Intelatin posted an articleHow can women in this entrepreneurial eco-system increase their confidence? see more
By Sergio C. Muñoz for LAVA
On October 2nd of last year, Jesse Draper of Halogen Ventures, Sara Weinheimer of Broadmic and Edith Dorsen of Women's Venture Capital Fund, gathered together in the Beverly Hills home of Bernstein Wealth Manager, Jean Huang, to dialogue on venture capital in Los Angeles for the benefit of the Women in LAVA membership.
Ms Dorsen's Fund released a blog post titled: Women Entrepreneurs: An Impact Investment or Not? To pull a quote from the copy, it reads: "The accelerated entrepreneurial path as opposed to the slow corporate ladder climb may offer ambitious women far more opportunities over the next decade if, and only if, we can address the gender investment gap."
It is possible to read this two ways: First, to focus on the gender investment gap or, second, to focus on how one becomes an ambitious woman in our society. Confidence becomes a hot topic in these dialogues. It was a hot topic at the aforementioned panel discussion. How can women in this entrepreneurial eco-system increase their confidence?
I asked an executive with a doctorate in organizational psychology and her own startup called Zenyth, Dr Marissa Berman, for her ideas. She suggested the following:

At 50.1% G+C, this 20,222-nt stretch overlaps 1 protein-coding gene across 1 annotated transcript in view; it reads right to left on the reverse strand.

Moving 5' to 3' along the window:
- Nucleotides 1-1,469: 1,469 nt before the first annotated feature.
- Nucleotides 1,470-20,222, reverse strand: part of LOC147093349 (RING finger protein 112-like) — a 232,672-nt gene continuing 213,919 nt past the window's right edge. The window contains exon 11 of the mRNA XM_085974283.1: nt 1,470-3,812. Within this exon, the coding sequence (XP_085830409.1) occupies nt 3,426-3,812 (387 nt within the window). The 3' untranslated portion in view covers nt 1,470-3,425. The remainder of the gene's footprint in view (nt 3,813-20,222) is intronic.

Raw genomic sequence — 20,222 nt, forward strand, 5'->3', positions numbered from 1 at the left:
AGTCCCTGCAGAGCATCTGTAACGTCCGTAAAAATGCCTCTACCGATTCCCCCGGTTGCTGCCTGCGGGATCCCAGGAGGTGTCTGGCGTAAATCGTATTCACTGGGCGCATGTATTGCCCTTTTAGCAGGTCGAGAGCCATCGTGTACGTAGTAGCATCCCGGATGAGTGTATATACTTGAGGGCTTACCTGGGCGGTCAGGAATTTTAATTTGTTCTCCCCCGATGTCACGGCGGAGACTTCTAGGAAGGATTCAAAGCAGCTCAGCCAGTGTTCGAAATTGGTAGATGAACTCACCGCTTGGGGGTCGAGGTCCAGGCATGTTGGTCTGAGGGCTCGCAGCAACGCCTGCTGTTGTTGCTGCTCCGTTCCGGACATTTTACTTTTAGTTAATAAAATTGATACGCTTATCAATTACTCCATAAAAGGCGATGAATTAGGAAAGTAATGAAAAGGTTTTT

Choose role models for their merit and not for how they look. Research shows that when young girls focus on how they look, it actually shuts down their executive functioning.
Re-define confidence as one's ability to try the best based on their current skillset.
Create a program that encourages and rewards girl's effort (vs outcome) and the supportive relationships that can help them overcome prohibitive cultural messages over time.
I asked Ms Huang for her thoughts. She said, "Let's feature our best role models!"
Allison Dollar, CEO of ITV Alliance
"When I was a kid feminism was fashionable, so that was supported at school. Even my baby sitters reinforced those values, along with my mother, who pursued her doctorate in Human Development, Early Childhood. Growing up in the DC market, political heroes had a huge impact, women like Shirley Chisholm, the first black woman elected to Congress, and later Senator Barbara Mikulkski and Madeleine Albright. Mikulski was small, like me, but fierce and effective. Going into media and then tech, often I was the only woman in the room, and later I experienced the swing back to boys' club attitudes, especially with VCs. We need to not only support girls but celebrate and promote our own successes in the first place to create those new role models."